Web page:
Searching over 5,500,000 cases.


searching
Buy This Entire Record For $7.95

Download the entire decision to receive the complete text, official citation,
docket number, dissents and concurrences, and footnotes for this case.

Learn more about what you receive with purchase of this case.

C.C. v. Suzuki Manufacturing of America Corporation

United States District Court, E.D. Missouri, Eastern Division

October 16, 2017

C.C., through his natural mother and guardian, MELANIE GINNEVER, Plaintiff(s),
v.
SUZUKI MANUFACTURING OF AMERICA CORPORATION, et al., Defendant(s).

          MEMORANDUM AND ORDER

          E. RICHARD WEBBER, SENIOR UNITED STATES DISTRICT JUDGE.

         This matter comes before the Court on Defendant Suzuki Motor Corporation's Motion to Dismiss [52].

         I. BACKGROUND

         On August 4, 2016, Plaintiff C.C., through his mother and natural guardian, Melanie Ginnever, filed a complaint in this District alleging Defendants Suzuki Motor of America, Inc. (“SMAI”) and Suzuki Manufacturing of America Corporation (“SMAC”) sold a defective all-terrain vehicle (“ATV”) that was unreasonably dangerous when put to its reasonably anticipated use and these Defendants were negligent in designing, manufacturing, marketing, suppling, selling, leasing and otherwise distributing and placing in the stream of commerce the subject ATV [ECF No. 1]. Plaintiff voluntarily dismissed SMAI and on June 21, 2017, filed an amended complaint adding Suzuki Motor Corporation (“SMC”) as a defendant [ ECF No. 41]. The following counts are included in the amended complaint: (1) Strict Product Liability against SMAC; (2) Negligence against SMAC; (3) Strict Product Liability against SMC; and (4) Negligence against SMC.

         For purposes of this Motion to Dismiss, the Court accepts as true the following facts alleged in Plaintiff's amended complaint. Great Rivers Habitat Alliance v. Fed. Emergency Mgmt. Agency, 615 F.3d 958, 988 (8th Cir. 2010). On July 19, 2015, Plaintiff was driving a 2013 Suzuki KingQuad ATV, VIN 5SAAK4CAAD7100094 (“the subject ATV”) near Silva, Missouri. As Plaintiff drove the subject ATV up an embankment, he lost control. When he gripped the handlebars, the left rubber handlebar grip slipped off, exposing the metal handlebar. The exposed handlebar impaled Plaintiff's left leg, severing his femoral artery. Plaintiff is a citizen and resident of Missouri. SMAC is incorporated in Georgia, with its principal place of business in Georgia. SMC is a Japanese Corporation, with its principal place of business in Japan.

         SMC filed the pending Motion to Dismiss challenging the Court's jurisdiction arguing Plaintiff failed to properly serve SMC and the Court lacks personal jurisdiction over SMC.

         II. STANDARD

         “A federal court may exercise jurisdiction over a foreign defendant only to the extent permitted by the forum state's long-arm statute and by the Due Process Clause of the Constitution.” Miller v. Nippon Carbon Co., 528 F.3d 1087, 1090 (8th Cir. 2008) (internal quotations and citation omitted). The Missouri Supreme Court has held a court must analyze whether a defendant's conduct is covered by the Missouri long-arm statute and if it comports with due process in two separate inquiries. Myers v. Casino Queen, Inc., 689 F.3d 904, 909 (8th Cir. 2012) (citing Bryant v. Smith Interior Design Grp., Inc., 310 S.W.3d 227, 231 (Mo. 2010)).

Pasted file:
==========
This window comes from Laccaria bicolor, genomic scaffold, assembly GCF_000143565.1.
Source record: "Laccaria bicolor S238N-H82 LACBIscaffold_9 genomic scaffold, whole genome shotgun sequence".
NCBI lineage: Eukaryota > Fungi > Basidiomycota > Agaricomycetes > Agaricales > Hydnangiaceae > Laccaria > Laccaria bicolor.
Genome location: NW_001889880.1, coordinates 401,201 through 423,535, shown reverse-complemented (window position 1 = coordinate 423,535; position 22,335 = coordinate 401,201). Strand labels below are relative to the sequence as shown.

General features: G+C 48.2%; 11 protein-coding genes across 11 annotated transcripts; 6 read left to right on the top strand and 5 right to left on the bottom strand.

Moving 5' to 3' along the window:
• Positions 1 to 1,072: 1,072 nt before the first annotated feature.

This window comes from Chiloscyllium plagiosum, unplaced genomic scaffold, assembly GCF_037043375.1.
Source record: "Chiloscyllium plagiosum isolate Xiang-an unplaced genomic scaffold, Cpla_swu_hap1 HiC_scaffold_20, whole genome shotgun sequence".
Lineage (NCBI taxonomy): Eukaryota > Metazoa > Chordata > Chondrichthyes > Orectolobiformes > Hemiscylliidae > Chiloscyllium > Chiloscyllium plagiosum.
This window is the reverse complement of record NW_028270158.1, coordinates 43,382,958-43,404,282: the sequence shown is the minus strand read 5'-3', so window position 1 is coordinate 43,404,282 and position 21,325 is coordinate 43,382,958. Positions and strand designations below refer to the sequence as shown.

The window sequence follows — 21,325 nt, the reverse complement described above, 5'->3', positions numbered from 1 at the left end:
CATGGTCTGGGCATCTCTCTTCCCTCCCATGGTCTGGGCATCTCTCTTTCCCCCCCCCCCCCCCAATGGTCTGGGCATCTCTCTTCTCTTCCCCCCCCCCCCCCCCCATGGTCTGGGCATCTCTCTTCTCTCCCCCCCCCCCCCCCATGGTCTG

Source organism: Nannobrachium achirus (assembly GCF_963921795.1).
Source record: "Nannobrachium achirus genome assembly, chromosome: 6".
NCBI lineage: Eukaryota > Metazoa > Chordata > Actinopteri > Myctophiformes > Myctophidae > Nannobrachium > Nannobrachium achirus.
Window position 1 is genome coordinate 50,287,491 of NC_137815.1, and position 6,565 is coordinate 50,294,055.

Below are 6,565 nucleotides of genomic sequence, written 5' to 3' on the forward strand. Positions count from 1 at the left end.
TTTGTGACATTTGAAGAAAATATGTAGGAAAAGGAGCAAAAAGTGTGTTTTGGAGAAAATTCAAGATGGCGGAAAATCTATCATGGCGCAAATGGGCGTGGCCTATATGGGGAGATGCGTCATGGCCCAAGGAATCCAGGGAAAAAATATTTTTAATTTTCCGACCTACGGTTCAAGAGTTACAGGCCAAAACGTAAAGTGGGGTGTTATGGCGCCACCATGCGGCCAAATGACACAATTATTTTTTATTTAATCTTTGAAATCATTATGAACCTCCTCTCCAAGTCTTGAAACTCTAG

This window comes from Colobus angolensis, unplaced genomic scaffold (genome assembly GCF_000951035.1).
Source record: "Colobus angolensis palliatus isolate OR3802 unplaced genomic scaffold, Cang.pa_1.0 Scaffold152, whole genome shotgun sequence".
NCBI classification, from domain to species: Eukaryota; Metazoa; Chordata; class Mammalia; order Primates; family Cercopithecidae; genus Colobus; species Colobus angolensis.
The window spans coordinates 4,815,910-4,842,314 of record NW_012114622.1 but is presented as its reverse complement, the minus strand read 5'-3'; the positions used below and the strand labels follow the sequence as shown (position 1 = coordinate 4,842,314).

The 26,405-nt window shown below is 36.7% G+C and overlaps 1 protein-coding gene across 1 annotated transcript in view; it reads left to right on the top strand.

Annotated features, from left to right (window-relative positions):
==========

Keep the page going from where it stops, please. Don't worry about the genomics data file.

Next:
Where personal jurisdiction is controverted, the party asserting jurisdiction bears the burden of establishing a prima facie case that jurisdiction exists. Fastpath, Inc. v. Arbela Tech., Corp., 760 F.3d 816, 820 (8th Cir. 2014) Thus, “[t]o survive a motion to dismiss, the plaintiff must state sufficient facts in the complaint to support a reasonable inference that [the defendant] may be subjected to jurisdiction in the forum state.” Steinbuch v. Cutler, 518 F.3d 580, 585 (8th Cir. 2008) (internal citation omitted). “The plaintiff's ‘prima facie showing' must be tested, not by the pleadings alone, but by the affidavits and exhibits presented with the motions and opposition thereto.” Dever v. Hentzen Coatings, Inc., 380 F.3d 1070, 1072-73 (8th Cir. 2004) (internal quotations and citation omitted). Personal jurisdiction can be established through either general or specific jurisdiction. Daimler AG v. Bauman, 134 S.Ct. 746 (2014).

         III. DISCUSSION

         In its Motion to Dismiss, SMC asserts two arguments as to why the Court lacks jurisdiction over SMC. First, SMC argues Plaintiff failed to properly serve SMC, because Plaintiff served Carl Pesce and Bruce McCall, who are not registered agents for SMC. Second, SMC contends the Court lacks personal jurisdiction over SMC, because SMC is a Japanese corporation, with its principal place of business in Japan, and it has no contacts with Missouri. The Court will address the issue of personal jurisdiction first, and then the lack of service argument.

         A. Personal Jurisdiction

         SMC asserts the Court lacks general and specific jurisdiction under the Due Process Clause of the Fourteenth Amendment of the United States Constitution and the Missouri long-arm statute. Plaintiff argues maintenance of this suit in Missouri does not offend traditional notions of fair play and substantial justice. As stated supra, the Court must conduct separate inquiries into whether it has ...


Buy This Entire Record For $7.95

Download the entire decision to receive the complete text, official citation,
docket number, dissents and concurrences, and footnotes for this case.

Learn more about what you receive with purchase of this case.